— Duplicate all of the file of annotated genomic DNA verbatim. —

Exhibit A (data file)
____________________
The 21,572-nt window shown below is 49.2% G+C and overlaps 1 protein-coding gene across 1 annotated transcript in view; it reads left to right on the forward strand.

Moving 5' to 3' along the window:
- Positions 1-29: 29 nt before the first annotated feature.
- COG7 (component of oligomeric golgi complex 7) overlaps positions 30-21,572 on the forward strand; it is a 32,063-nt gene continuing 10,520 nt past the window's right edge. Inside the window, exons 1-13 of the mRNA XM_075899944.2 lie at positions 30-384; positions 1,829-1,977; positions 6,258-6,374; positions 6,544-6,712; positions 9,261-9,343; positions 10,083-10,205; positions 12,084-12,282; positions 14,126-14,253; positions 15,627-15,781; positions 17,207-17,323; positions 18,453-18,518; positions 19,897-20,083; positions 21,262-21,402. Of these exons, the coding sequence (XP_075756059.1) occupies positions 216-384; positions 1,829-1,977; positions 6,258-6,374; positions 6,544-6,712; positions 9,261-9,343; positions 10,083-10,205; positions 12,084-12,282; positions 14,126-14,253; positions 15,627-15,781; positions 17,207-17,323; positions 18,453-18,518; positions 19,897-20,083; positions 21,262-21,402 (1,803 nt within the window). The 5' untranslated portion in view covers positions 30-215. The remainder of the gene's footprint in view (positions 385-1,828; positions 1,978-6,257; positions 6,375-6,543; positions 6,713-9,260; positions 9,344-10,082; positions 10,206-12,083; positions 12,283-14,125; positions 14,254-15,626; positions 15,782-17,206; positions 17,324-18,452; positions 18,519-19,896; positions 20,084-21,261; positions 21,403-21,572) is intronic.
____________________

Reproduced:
The 21,572-nt window shown below is 49.2% G+C and overlaps 1 protein-coding gene across 1 annotated transcript in view; it reads left to right on the forward strand.

Moving 5' to 3' along the window:
- Positions 1-29: 29 nt before the first annotated feature.
- COG7 (component of oligomeric golgi complex 7) overlaps positions 30-21,572 on the forward strand; it is a 32,063-nt gene continuing 10,520 nt past the window's right edge. Inside the window, exons 1-13 of the mRNA XM_075899944.2 lie at positions 30-384; positions 1,829-1,977; positions 6,258-6,374; positions 6,544-6,712; positions 9,261-9,343; positions 10,083-10,205; positions 12,084-12,282; positions 14,126-14,253; positions 15,627-15,781; positions 17,207-17,323; positions 18,453-18,518; positions 19,897-20,083; positions 21,262-21,402. Of these exons, the coding sequence (XP_075756059.1) occupies positions 216-384; positions 1,829-1,977; positions 6,258-6,374; positions 6,544-6,712; positions 9,261-9,343; positions 10,083-10,205; positions 12,084-12,282; positions 14,126-14,253; positions 15,627-15,781; positions 17,207-17,323; positions 18,453-18,518; positions 19,897-20,083; positions 21,262-21,402 (1,803 nt within the window). The 5' untranslated portion in view covers positions 30-215. The remainder of the gene's footprint in view (positions 385-1,828; positions 1,978-6,257; positions 6,375-6,543; positions 6,713-9,260; positions 9,344-10,082; positions 10,206-12,083; positions 12,283-14,125; positions 14,254-15,626; positions 15,782-17,206; positions 17,324-18,452; positions 18,519-19,896; positions 20,084-21,261; positions 21,403-21,572) is intronic.